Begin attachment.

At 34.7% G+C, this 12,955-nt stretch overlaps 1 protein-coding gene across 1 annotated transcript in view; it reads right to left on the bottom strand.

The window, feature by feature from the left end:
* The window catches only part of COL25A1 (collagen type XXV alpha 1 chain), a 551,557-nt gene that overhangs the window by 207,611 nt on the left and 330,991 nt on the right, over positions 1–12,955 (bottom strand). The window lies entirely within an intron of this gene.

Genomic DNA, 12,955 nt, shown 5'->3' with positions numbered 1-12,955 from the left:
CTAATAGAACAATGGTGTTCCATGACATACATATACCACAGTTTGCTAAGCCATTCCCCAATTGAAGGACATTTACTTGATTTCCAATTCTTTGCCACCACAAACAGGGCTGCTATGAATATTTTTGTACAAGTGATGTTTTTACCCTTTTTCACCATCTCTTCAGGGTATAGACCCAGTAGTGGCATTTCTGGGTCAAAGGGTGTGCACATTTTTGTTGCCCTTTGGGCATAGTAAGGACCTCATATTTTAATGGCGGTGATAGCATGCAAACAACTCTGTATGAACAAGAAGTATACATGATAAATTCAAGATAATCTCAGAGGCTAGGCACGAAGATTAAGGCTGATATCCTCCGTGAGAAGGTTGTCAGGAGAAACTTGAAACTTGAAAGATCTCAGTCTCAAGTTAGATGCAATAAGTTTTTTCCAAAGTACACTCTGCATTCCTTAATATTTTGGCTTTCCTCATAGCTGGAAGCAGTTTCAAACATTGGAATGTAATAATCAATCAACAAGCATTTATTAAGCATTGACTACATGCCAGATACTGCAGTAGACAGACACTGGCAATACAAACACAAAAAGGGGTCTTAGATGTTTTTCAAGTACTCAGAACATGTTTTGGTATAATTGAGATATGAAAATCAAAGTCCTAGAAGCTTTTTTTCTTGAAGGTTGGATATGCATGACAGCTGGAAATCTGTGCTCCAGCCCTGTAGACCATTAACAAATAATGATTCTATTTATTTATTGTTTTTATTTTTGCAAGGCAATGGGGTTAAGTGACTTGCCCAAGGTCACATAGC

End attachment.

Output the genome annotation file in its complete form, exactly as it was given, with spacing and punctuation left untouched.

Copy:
At 34.7% G+C, this 12,955-nt stretch overlaps 1 protein-coding gene across 1 annotated transcript in view; it reads right to left on the bottom strand.

The window, feature by feature from the left end:
* The window catches only part of COL25A1 (collagen type XXV alpha 1 chain), a 551,557-nt gene that overhangs the window by 207,611 nt on the left and 330,991 nt on the right, over positions 1–12,955 (bottom strand). The window lies entirely within an intron of this gene.

Genomic DNA, 12,955 nt, shown 5'->3' with positions numbered 1-12,955 from the left:
CTAATAGAACAATGGTGTTCCATGACATACATATACCACAGTTTGCTAAGCCATTCCCCAATTGAAGGACATTTACTTGATTTCCAATTCTTTGCCACCACAAACAGGGCTGCTATGAATATTTTTGTACAAGTGATGTTTTTACCCTTTTTCACCATCTCTTCAGGGTATAGACCCAGTAGTGGCATTTCTGGGTCAAAGGGTGTGCACATTTTTGTTGCCCTTTGGGCATAGTAAGGACCTCATATTTTAATGGCGGTGATAGCATGCAAACAACTCTGTATGAACAAGAAGTATACATGATAAATTCAAGATAATCTCAGAGGCTAGGCACGAAGATTAAGGCTGATATCCTCCGTGAGAAGGTTGTCAGGAGAAACTTGAAACTTGAAAGATCTCAGTCTCAAGTTAGATGCAATAAGTTTTTTCCAAAGTACACTCTGCATTCCTTAATATTTTGGCTTTCCTCATAGCTGGAAGCAGTTTCAAACATTGGAATGTAATAATCAATCAACAAGCATTTATTAAGCATTGACTACATGCCAGATACTGCAGTAGACAGACACTGGCAATACAAACACAAAAAGGGGTCTTAGATGTTTTTCAAGTACTCAGAACATGTTTTGGTATAATTGAGATATGAAAATCAAAGTCCTAGAAGCTTTTTTTCTTGAAGGTTGGATATGCATGACAGCTGGAAATCTGTGCTCCAGCCCTGTAGACCATTAACAAATAATGATTCTATTTATTTATTGTTTTTATTTTTGCAAGGCAATGGGGTTAAGTGACTTGCCCAAGGTCACATAGC